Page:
Belarus' leader slams Russian talk of taking over his nation


MINSK, Belarus (AP) — The leader of Belarus on Friday accused some politicians in Russia of floating the prospect of incorporating his nation, and vowed that he wouldn’t let it happen.

Belarusian President Alexander Lukashenko also criticized the Kremlin’s plan to raise crude oil prices for Belarus, describing it as part of efforts to persuade his country to join Russia.

“I understand what all those hints mean: You get the oil but you break up your country and join Russia,” he said at a news conference.

Russian President Vladimir Putin and Lukashenko engaged in televised bickering during a meeting of a Moscow-dominated economic alliance earlier this month, with the Belarusian leader assailing Moscow for its intention to charge higher prices for energy supplies to Belarus.

Putin countered that Belarus would still get the energy resources at much cheaper prices than others, and noted that a deeper integration is needed to level the prices between the two countries.

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Lukashenko on Friday cited Russian ultranationalist lawmaker Vladimir Zhirinovsky as one of those who have suggested that Belarus should be incorporated into Russia.

“It will never happen,” the Belarusian president said. “Sovereignty is a sacred thing for us.”

Lukashenko has ruled the nation of 10 million with an iron hand for nearly a quarter century, cracking down on dissent and the media. He has relied on Russia’s loans and cheap energy to keep Belarus’ Soviet-style economy afloat.

Despite the close political, economic and military ties between the two ex-Soviet neighbors, Lukashenko has bristled at what he described as Moscow’s attempts to subdue his nation.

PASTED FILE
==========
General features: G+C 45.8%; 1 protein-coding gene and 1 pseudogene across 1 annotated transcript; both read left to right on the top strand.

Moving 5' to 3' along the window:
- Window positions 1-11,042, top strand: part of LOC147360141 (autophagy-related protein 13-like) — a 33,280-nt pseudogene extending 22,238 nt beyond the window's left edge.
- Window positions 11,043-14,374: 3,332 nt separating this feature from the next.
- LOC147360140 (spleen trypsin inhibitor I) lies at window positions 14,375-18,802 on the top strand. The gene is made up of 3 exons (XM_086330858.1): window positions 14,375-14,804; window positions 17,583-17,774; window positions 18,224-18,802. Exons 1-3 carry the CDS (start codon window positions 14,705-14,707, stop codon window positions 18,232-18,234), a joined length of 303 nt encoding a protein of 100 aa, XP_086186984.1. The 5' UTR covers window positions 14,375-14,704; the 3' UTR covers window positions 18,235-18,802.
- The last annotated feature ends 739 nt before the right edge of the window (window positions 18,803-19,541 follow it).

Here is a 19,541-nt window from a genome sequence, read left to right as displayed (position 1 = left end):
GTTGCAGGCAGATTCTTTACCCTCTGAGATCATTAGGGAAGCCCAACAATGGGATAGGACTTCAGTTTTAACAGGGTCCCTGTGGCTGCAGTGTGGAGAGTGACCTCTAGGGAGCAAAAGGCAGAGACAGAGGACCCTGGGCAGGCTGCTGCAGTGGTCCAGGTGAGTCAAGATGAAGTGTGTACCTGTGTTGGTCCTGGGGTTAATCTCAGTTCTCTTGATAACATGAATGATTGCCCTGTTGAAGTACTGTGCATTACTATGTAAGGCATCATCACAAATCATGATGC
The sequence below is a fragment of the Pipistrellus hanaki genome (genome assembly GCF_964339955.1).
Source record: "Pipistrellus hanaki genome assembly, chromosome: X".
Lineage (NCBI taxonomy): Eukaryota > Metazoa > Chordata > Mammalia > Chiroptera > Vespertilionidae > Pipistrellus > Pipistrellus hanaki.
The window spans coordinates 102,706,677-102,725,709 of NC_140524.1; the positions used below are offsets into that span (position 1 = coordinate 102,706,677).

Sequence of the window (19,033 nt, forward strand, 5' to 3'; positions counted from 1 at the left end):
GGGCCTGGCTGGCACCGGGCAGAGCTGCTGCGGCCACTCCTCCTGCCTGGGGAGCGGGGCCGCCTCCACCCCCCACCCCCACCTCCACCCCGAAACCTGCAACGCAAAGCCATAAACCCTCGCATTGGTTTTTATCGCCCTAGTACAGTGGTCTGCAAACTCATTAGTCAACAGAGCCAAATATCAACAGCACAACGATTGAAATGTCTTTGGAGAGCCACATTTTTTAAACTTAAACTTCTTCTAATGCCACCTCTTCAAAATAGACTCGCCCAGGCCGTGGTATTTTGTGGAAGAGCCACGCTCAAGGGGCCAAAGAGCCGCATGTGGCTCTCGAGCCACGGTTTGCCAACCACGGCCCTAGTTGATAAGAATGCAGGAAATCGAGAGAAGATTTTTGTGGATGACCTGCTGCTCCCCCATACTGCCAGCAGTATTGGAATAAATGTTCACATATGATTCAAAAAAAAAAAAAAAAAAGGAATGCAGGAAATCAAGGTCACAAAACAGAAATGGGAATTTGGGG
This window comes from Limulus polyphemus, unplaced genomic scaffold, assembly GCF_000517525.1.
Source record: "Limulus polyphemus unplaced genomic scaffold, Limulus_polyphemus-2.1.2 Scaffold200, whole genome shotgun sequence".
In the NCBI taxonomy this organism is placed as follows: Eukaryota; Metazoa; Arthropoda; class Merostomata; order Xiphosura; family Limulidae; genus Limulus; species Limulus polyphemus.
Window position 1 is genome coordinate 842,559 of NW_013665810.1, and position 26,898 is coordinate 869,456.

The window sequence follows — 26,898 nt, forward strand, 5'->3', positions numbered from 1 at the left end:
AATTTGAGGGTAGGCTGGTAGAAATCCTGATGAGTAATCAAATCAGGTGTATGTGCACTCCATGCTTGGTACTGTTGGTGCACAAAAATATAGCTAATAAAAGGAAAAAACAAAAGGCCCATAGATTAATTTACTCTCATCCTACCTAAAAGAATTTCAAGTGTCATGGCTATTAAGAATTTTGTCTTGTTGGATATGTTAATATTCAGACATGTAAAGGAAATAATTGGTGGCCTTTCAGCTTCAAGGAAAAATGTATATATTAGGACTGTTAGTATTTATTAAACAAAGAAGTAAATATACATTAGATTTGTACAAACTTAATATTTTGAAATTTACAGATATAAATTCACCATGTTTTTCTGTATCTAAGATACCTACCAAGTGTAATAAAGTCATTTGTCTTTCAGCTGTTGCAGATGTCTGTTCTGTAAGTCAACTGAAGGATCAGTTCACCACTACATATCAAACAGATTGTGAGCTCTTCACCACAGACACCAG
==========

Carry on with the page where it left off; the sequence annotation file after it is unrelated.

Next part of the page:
“Is Russia ready today to incorporate separate Belarusian regions or the country as a whole?” he asked rhetorically, warning Moscow to think of the consequences of such move. “How will people in our country and your country will look at it, what will be the reaction of the international community to that kind of stealthy incorporation of one country into another?”

Lukashenko also noted that he rejected Russia’s push to set up an air force base in Belarus, arguing that the close military ties between the two countries made it unnecessary.

Russia’s desire to open the base has unnerved many in Belarus, raising fears that Moscow could use the facility to take over the country like it did in Crimea, where it used its naval base there to annex Ukraine’s Black Sea peninsula in 2014.

But even as he issued rebukes and warnings to the Kremlin, the Belarusian leader pledged to maintain a close alliance with Moscow.

Lukashenko noted that he has no intentions of charging Russia for using the two military facilities it has in Belarus — an early warning radar and a naval communications center.

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“I’m not even raising the issue of payment,” he said. “It would be improper to ask Russia to pay for them.”


Vladimir Isachenkov in Moscow contributed to this report.

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